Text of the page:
Think about what the reader will be doing when reviewing your new policy or procedure. Why will they need the information at that point? Conversely, will they have easy access at the point they need to reference your document? Make sure your document works for them when they need it.
Are visuals required?
Sometimes a picture is worth a thousand words. For those who learn visually, a figure associated with a policy can be very helpful. Consider whether you need to include illustrations or images.
Who will write and edit?
Define your review committee as soon as you know who the stakeholders are. Your committee should include representatives from the affected groups as well as subject matter experts, authors and editors. Assign these key roles even if that means some committee members have multiple roles. It is best to be specific and clear about what each member contributes.
Who must approve?
Know early on who is responsible for approving and enforcing the policies you create. Involve them early in the process so that there are no surprises to them or you. They should have a role as a reviewer but may have additional roles depending on your organization.
How will you distribute?
Policies and procedures are only valuable if your target audience reads, understands and follows them. You have already identified your audience. Now you need to determine how you will notify them of the new release and enable them to review the content. Best practice suggests you use a digital notification where possible, with a link to a secure copy of the document. You should also provide method for your audience to search for and find relevant documents on demand.
How will you ensure receipt?
Not long ago policies were posted on bulletin boards with no way for individuals to confirm receipt. You have the perfect opportunity when distributing documents now to also require a return receipt. To determine that the policy was actually opened, add a checkbox that requires the recipient to send an acknowledgment after opening the policy.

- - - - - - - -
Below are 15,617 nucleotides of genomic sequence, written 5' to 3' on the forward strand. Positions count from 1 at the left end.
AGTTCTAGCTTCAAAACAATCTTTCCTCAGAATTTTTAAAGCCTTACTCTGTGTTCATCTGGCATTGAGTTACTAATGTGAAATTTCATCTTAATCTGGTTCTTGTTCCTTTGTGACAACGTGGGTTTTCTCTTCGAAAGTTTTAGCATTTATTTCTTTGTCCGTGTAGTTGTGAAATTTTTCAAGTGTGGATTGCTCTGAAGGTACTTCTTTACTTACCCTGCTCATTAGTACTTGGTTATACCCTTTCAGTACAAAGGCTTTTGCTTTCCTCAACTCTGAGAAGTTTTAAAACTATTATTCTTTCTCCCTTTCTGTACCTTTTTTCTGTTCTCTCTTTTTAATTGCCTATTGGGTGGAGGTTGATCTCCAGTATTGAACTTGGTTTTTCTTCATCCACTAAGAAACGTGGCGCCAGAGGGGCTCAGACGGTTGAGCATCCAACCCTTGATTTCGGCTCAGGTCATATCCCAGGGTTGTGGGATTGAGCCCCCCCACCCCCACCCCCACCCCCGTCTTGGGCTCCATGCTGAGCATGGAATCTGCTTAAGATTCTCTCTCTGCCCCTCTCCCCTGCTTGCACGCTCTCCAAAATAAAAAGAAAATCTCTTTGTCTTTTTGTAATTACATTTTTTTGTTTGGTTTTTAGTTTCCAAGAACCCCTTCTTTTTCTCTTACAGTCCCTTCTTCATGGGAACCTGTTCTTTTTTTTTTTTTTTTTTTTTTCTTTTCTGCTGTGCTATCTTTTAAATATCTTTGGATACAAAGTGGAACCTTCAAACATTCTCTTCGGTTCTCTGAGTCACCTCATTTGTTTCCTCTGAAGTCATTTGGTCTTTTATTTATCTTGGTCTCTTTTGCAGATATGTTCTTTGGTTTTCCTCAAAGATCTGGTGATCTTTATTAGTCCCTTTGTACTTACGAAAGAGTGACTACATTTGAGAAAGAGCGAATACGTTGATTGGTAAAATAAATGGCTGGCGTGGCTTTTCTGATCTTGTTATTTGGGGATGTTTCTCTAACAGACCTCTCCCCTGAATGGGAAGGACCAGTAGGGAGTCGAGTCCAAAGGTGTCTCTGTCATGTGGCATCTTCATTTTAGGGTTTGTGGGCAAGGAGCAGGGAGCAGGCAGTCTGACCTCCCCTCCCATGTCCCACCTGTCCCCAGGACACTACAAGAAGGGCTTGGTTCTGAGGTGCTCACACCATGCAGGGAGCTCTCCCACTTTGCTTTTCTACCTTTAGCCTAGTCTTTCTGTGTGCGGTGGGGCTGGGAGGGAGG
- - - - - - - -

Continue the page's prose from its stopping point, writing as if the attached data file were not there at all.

How will you test for understanding?
Compliance requires understanding. Consider what affected individuals need to know to be compliant. Then test for that knowledge. For some policies, a short and simple questionnaire is sufficient. For others, you may need a more extensive test. Monitor results and actively remedy any problems. This will help you ensure compliance.
What will trigger a review?
Take the time to determine what should trigger a review of your new policy or procedure. Knowing the trigger should help you ensure that you have the right content, context and linkages to other related content. Review can be triggered by change to a related regulation, law or policy, for example. Use search to identify any additional policies or procedures that are potentially affected by this change. If nothing else, assign a trigger date. This improves your chances of keeping your policies current and relevant.
Now that you’ve done your research you are ready to start actually writing the document! If you have answers to all the preceding questions, you are on your way to ensuring compliance without magic, mystery or plot holes.
How to Automate the Policy Review Process
In this ebook, we provide ten steps to automate the policy review process. In each step, we’ll explain the importance of the concept, and show you how you might implement it in your own organization. Believe us, your review team will thank you.